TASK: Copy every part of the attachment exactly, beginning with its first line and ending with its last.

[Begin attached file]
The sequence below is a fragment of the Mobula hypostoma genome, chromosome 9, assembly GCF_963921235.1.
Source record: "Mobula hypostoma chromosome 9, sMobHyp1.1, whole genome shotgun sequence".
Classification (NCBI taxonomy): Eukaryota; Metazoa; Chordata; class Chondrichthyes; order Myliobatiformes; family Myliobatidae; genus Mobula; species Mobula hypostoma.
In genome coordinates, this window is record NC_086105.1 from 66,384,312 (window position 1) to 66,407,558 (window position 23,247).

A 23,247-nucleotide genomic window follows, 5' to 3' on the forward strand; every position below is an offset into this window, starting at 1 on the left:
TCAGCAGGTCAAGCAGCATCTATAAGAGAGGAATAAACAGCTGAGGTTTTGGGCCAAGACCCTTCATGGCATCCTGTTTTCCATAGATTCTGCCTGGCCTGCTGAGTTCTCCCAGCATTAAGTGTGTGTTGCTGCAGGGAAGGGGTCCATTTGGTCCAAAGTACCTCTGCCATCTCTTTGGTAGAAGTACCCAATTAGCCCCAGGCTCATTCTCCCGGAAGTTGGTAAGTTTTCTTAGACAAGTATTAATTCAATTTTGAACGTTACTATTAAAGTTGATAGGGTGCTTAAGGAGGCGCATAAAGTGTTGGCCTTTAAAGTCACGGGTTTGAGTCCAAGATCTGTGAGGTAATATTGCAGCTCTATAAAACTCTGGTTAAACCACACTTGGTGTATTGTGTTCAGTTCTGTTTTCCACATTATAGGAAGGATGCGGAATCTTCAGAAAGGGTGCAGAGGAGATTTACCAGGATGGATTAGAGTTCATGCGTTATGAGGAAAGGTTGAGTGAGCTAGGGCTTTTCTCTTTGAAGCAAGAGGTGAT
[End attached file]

The sequence below is a fragment of the Mobula hypostoma genome, chromosome 9, assembly GCF_963921235.1.
Source record: "Mobula hypostoma chromosome 9, sMobHyp1.1, whole genome shotgun sequence".
Classification (NCBI taxonomy): Eukaryota; Metazoa; Chordata; class Chondrichthyes; order Myliobatiformes; family Myliobatidae; genus Mobula; species Mobula hypostoma.
In genome coordinates, this window is record NC_086105.1 from 66,384,312 (window position 1) to 66,407,558 (window position 23,247).

A 23,247-nucleotide genomic window follows, 5' to 3' on the forward strand; every position below is an offset into this window, starting at 1 on the left:
TCAGCAGGTCAAGCAGCATCTATAAGAGAGGAATAAACAGCTGAGGTTTTGGGCCAAGACCCTTCATGGCATCCTGTTTTCCATAGATTCTGCCTGGCCTGCTGAGTTCTCCCAGCATTAAGTGTGTGTTGCTGCAGGGAAGGGGTCCATTTGGTCCAAAGTACCTCTGCCATCTCTTTGGTAGAAGTACCCAATTAGCCCCAGGCTCATTCTCCCGGAAGTTGGTAAGTTTTCTTAGACAAGTATTAATTCAATTTTGAACGTTACTATTAAAGTTGATAGGGTGCTTAAGGAGGCGCATAAAGTGTTGGCCTTTAAAGTCACGGGTTTGAGTCCAAGATCTGTGAGGTAATATTGCAGCTCTATAAAACTCTGGTTAAACCACACTTGGTGTATTGTGTTCAGTTCTGTTTTCCACATTATAGGAAGGATGCGGAATCTTCAGAAAGGGTGCAGAGGAGATTTACCAGGATGGATTAGAGTTCATGCGTTATGAGGAAAGGTTGAGTGAGCTAGGGCTTTTCTCTTTGAAGCAAGAGGTGAT